Janet W., Here….


I know what you’re thinking…another Hercules film?  The Greek myth of the legendary son of Zeus and a mortal woman, Alcmene.  Brett Ratner’s Hercules is a different kind of animal.  At first, Hercules opens a lot like The Scorpion King.  A nephew of Hercules (Dwayne Johnson), Iolaus (Reece Ritchie), is bound and about to be killed.  Iolaus tells his would be murderers tales of the victories of Hercules.  Enter Hercules through heavy plumes of smoke, which is quite close to Mathayus emerging from the soot of the fireplace in The Scorpion King.

Unlike its predecessors of Hercules, Hercules is supported by his trusted team of mercenaries.  Whereas Hercules is a loner in the other films, like the TV show, Hercules: The Legendary Journeys, this Hercules has:  Iolaus, Amphiaraus (Ian McShane), Autolycus (Rufus Sewell), Tydeus (Aksel Hennie), and Atalanta (Ingrid Bolsø Berdal).  They are a team and the sense of family is clear.  The brilliance of McShane and Sewell in this film must be praised.  Amphiaraus is a seer who knows the moment he will die.  This prophecy becomes moments of levity when his time comes and goes.  McShane has a sarcastic wit that comes out with precise and effective timing, as was the case in Death Race and Snow White and The Huntsman.   Sewell is just on it when it came to bringing Autolycus to life.  His presence even in a supporting role is commanding.  A Knight’s Tale, Bless the Child, and Tristan and Isolde are prime examples of his ability to nearly steal the show.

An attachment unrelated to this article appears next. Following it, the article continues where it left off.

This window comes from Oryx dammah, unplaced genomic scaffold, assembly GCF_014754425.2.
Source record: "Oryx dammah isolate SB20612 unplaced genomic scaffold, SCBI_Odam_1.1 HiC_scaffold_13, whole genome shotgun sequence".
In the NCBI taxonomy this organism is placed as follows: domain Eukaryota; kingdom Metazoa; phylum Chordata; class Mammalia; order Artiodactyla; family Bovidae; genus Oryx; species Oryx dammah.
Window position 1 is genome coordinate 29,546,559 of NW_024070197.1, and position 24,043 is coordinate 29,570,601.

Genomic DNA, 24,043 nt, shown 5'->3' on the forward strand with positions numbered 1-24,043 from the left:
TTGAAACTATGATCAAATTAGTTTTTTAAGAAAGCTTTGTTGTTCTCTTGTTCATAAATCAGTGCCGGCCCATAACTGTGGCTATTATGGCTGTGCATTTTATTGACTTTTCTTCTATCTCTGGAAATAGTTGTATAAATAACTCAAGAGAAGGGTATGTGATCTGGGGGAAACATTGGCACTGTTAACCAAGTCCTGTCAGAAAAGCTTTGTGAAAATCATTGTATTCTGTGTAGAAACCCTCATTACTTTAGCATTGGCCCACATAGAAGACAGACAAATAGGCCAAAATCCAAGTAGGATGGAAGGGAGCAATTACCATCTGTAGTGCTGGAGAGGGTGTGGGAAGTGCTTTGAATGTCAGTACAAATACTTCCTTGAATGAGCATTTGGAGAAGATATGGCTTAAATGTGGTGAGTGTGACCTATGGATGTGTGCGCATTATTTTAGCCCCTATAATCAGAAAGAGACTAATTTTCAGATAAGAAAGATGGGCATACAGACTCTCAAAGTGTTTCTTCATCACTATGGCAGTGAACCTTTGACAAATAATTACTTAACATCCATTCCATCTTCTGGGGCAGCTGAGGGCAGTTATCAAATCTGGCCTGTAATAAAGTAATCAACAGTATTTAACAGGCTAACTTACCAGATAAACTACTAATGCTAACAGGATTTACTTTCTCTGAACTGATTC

This portrayal of Hercules’ human side is a more realistic take on the myth.  However, Ratner does not fail to present Johnson as a godlike figure though.  Johnson is already known for his strength and agility, which makes him a great fit for this mythological icon.  We see a little more of his original greatness as an action hero which was somewhat diminished by some of his recent comedic features.  A word of gratitude to the costume designer as well, I do not think Johnson has ever looked THIS hot.


Although this movie was excellently produced, there were a few spots where the dialogue delivery was weak and poorly timed.  Also, John Hurt’s role as Lord Cotys was not one of his best.  I’ve seen him bring out the essence of his characters in the Hellboy and Harry Potter movies.  Joseph Fiennes’ performance as King Eurystheus was a little more believable, but he faltered towards the end.  This was a complete shock as I have see Fiennes in many films:  Shakespeare in Love, Elizabeth, even the TV shows Camelot and American Horror Story and have never been skeptical of his interpretation of a character.


The cinematography is excellent and leads you through the story.  Interestingly another scene is somewhat modeled like a film I have previously viewed.  When Hercules is facing Rhesus’ army and one soldier is screaming at him, Troy comes to mind when Achilles is facing the Thracean rebels.  With one blow and an arrowhead, Hercules takes down their champion just as Achilles did with one stab and his sword.  It was even similar to Riddick’s fight against prison guard in The Chronicles of Riddick with a teacup.  You have to love it when the strong doesn’t rely on their immeasurable power and choses to use a small object or quick move to slay their enemy.  Anyway, the battle is epic and it is really cool how they “mow the lawn.”  When you see the film you’ll know what I mean.  Lastly, in this age of many films claiming to be 3D, the IMAX version certainly captures his amazing feats with engaging 3D action throughout the film.  It is worth the extra money to see Hercules in this medium.  To say that I vastly enjoyed this movie is understatement.  Hercules is truly a spectacle for the eye.

 4.5 out of 5 Stars

Janet L. White

By Bryan Kluger

Former husky model, real-life Comic Book Guy, genre-bending screenwriter, nude filmmaker, hairy podcaster, pro-wrestling idiot-savant, who has a penchant for solving Rubik's Cubes and rolling candy cigarettes on unreleased bootlegs of Frank Zappa records.

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